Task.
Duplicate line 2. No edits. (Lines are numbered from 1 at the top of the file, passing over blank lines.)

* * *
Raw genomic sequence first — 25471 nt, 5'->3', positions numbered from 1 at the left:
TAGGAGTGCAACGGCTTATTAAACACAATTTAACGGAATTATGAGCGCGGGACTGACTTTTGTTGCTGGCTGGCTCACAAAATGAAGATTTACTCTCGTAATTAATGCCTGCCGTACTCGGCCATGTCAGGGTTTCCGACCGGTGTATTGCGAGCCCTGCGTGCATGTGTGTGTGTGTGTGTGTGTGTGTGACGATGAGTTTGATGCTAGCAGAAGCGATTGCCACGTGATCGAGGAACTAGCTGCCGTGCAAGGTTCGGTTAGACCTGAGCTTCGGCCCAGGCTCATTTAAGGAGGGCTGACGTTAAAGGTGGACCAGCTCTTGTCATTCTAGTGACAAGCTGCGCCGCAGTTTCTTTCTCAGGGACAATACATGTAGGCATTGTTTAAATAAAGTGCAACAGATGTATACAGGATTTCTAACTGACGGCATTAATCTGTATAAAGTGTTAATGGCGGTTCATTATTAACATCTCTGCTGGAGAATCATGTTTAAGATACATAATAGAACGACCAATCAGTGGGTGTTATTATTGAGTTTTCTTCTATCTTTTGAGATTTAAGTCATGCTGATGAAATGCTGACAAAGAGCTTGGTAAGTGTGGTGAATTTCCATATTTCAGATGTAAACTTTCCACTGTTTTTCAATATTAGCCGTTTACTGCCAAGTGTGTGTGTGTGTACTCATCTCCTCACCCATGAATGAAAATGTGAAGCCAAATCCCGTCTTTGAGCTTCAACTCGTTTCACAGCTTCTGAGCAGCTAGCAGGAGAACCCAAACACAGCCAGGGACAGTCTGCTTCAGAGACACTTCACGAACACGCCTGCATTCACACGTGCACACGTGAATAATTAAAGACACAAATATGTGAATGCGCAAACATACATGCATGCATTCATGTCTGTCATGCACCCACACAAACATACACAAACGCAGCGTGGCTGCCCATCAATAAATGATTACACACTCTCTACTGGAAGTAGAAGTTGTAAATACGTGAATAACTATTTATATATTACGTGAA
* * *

TAGGAGTGCAACGGCTTATTAAACACAATTTAACGGAATTATGAGCGCGGGACTGACTTTTGTTGCTGGCTGGCTCACAAAATGAAGATTTACTCTCGTAATTAATGCCTGCCGTACTCGGCCATGTCAGGGTTTCCGACCGGTGTATTGCGAGCCCTGCGTGCATGTGTGTGTGTGTGTGTGTGTGTGTGACGATGAGTTTGATGCTAGCAGAAGCGATTGCCACGTGATCGAGGAACTAGCTGCCGTGCAAGGTTCGGTTAGACCTGAGCTTCGGCCCAGGCTCATTTAAGGAGGGCTGACGTTAAAGGTGGACCAGCTCTTGTCATTCTAGTGACAAGCTGCGCCGCAGTTTCTTTCTCAGGGACAATACATGTAGGCATTGTTTAAATAAAGTGCAACAGATGTATACAGGATTTCTAACTGACGGCATTAATCTGTATAAAGTGTTAATGGCGGTTCATTATTAACATCTCTGCTGGAGAATCATGTTTAAGATACATAATAGAACGACCAATCAGTGGGTGTTATTATTGAGTTTTCTTCTATCTTTTGAGATTTAAGTCATGCTGATGAAATGCTGACAAAGAGCTTGGTAAGTGTGGTGAATTTCCATATTTCAGATGTAAACTTTCCACTGTTTTTCAATATTAGCCGTTTACTGCCAAGTGTGTGTGTGTGTACTCATCTCCTCACCCATGAATGAAAATGTGAAGCCAAATCCCGTCTTTGAGCTTCAACTCGTTTCACAGCTTCTGAGCAGCTAGCAGGAGAACCCAAACACAGCCAGGGACAGTCTGCTTCAGAGACACTTCACGAACACGCCTGCATTCACACGTGCACACGTGAATAATTAAAGACACAAATATGTGAATGCGCAAACATACATGCATGCATTCATGTCTGTCATGCACCCACACAAACATACACAAACGCAGCGTGGCTGCCCATCAATAAATGATTACACACTCTCTACTGGAAGTAGAAGTTGTAAATACGTGAATAACTATTTATATATTACGTGAA